I suspect that if any of the “new atheists” were to describe to me the God they don’t believe in, I would congratulate them for not believing and explain that I don’t believe in that God either. The God they reject is, as far as I can tell, a caricature of the God of the Bible. He is a composite sketch taken from misunderstood or misused texts, and from the confused opinions of professing believers.
For one thing, the God that unbelievers often reject is, like all caricatures, too simple. They make the God of the universe into a one-dimensional character. Even primetime TV does a better job depicting believable characters than most atheists do depicting God.
The God revealed in the Bible and, even more so, through the person of Jesus, is anything but one-dimensional. The Bible reveals a God who both loves people and hates evil, is just and merciful, is kind and stern. In fact, there are a number of biblical passages where these various facets of his character are presented within the same verse.
So when a critic says, “I don’t believe in a God who wants to send everyone to hell but changes his mind because a perfectly innocent man volunteers to take their place,” I say, “Hear, hear!” I can’t believe in that kind of movie-bad-guy God either. The God revealed in the Bible is far more interesting and mysterious. When we find it hard to believe in Jesus’s God, it is almost always because he is more and better than we imagined, not less.
There is nothing mysterious about the God that critics reject. He is easily understood, flat, and a little dull. But it should be an indication to us that something is wrong when the God under discussion is easier to understand than the creatures discussing him.
A God who evokes no wonder is not the God of the Bible, the God Jesus revealed. The Bible repeatedly uses words like “wonder,” “awe” and “amazed” to describe the effect that God has on people. A boring God is not “the God and Father of our Lord Jesus Christ.”
How did skeptics come up with such a one-dimensional God? I’m afraid they got it from us, from believers who have watered down the strong drink of biblical truth into a pabulum of easily digestible and explainable theological propositions. The biblical authors made an announcement (a gospel), while we give advice. They frequently broke into praise; we frequently break out principles intended to guard belief and modify behavior.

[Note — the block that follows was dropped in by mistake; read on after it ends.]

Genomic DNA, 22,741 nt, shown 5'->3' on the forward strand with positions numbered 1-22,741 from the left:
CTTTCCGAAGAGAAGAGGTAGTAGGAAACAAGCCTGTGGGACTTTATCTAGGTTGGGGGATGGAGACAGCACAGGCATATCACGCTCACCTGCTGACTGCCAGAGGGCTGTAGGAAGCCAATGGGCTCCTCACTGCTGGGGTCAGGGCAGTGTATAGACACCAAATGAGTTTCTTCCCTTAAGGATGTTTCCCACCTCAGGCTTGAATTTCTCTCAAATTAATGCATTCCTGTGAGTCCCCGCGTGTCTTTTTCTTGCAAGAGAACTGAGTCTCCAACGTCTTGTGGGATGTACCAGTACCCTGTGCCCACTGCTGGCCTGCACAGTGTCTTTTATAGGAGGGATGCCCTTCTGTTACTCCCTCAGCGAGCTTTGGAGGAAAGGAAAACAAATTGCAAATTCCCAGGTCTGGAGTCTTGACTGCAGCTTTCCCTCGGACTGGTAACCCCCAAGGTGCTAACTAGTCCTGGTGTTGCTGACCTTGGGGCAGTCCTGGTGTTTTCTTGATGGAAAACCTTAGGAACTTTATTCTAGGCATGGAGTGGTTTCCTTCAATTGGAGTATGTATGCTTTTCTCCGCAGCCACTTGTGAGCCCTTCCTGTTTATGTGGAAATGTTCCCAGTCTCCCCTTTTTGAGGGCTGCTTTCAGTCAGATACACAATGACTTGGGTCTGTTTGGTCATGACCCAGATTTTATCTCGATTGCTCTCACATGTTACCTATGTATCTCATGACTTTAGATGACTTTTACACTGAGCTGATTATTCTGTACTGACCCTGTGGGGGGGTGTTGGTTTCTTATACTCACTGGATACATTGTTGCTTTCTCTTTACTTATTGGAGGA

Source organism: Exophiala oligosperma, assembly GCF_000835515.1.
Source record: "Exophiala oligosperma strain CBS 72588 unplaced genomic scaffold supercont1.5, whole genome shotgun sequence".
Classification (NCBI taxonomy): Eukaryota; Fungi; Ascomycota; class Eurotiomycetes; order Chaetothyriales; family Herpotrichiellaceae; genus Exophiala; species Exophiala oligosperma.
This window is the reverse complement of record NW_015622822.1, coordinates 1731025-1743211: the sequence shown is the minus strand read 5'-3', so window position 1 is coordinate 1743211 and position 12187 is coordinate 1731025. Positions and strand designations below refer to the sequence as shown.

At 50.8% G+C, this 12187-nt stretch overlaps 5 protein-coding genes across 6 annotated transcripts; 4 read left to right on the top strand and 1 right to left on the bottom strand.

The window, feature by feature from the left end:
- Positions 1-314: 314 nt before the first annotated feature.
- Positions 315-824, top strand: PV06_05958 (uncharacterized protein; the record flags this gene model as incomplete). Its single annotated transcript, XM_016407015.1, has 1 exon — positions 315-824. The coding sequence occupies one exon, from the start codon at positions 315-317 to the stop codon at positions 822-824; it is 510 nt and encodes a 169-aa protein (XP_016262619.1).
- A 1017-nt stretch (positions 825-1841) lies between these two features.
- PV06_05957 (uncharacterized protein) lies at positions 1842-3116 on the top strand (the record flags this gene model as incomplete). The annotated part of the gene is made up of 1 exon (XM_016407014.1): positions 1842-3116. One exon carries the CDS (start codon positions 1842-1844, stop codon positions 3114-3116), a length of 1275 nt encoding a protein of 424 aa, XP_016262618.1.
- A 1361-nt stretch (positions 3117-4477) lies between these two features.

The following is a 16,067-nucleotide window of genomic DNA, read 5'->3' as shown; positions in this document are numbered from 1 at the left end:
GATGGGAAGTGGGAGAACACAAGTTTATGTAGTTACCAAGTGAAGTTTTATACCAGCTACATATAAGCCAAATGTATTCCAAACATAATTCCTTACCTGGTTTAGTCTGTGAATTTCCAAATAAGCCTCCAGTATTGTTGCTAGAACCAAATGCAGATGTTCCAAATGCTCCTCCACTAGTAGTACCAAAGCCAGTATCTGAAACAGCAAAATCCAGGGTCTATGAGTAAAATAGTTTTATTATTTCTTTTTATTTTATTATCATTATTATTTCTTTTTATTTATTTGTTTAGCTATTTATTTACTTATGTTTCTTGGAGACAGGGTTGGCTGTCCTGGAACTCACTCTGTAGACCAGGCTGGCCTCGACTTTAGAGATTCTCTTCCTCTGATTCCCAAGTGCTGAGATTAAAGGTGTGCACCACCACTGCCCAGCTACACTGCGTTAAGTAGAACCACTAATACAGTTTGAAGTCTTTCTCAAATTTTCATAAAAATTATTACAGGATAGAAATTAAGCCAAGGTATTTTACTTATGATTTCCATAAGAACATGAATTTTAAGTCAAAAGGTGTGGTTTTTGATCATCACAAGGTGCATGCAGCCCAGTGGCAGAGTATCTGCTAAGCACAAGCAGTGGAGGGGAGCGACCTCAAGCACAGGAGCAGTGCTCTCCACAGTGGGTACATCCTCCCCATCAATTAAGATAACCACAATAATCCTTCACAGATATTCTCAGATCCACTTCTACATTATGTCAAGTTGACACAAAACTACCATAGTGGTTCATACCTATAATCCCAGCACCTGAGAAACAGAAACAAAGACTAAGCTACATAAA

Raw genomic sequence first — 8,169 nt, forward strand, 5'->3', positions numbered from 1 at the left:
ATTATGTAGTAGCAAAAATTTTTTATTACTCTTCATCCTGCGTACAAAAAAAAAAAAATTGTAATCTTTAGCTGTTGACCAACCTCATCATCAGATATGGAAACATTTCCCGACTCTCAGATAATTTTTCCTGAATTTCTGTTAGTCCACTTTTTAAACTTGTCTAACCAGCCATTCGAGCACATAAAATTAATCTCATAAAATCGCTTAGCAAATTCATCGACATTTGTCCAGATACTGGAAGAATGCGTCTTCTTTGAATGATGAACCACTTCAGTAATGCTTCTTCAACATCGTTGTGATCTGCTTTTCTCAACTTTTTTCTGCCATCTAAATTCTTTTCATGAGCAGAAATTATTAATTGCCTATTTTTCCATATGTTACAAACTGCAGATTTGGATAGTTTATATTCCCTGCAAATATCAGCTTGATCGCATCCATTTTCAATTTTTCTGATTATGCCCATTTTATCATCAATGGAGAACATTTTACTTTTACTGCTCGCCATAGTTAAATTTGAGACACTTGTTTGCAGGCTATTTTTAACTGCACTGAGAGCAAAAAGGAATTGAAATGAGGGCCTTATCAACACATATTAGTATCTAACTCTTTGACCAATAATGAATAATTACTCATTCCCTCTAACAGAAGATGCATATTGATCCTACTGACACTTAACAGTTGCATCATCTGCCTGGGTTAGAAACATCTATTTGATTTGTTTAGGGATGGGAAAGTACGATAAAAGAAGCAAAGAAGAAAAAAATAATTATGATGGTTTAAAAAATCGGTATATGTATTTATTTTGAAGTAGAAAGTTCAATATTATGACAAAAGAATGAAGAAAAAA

I once had a teacher who was gifted at reducing almost anything in the Bible to five points, from the entire biblical story to what transpired on the cross to the deepest nature of humanity. He could have been the author of “God for Dummies.” I find now, after many years have passed, I cannot remember even one of this five-point systems.
The teachers I do remember, the ones who have shaped my life, sometimes simplified the complex data of life and faith by contracting it to a few points, but more often they expanded my mind to see a bigger world and a more glorious God than I had yet imagined. The great teachers always call us to live in the light of great truths. Instead of shrink-wrapping the truth, they grow their students.
Everyone who has actually inspired me to seek God and live a life that enables me to know him has presented to me a God worthy of worship. Those teachers, some well-known and some not, had discovered a God worth knowing and a Christ worth following.
This, it seems to me, is just what the contemporary atheists have missed. When they blaspheme their Gods, I do not flinch. When they pull down a God of their own making, I applaud: that God was just standing between them and the real one, either blocking their view or hiding them from his. For, in a twist worthy of this remarkable story, we humans are not so much God-seekers as God – the real God – is a people-seeker.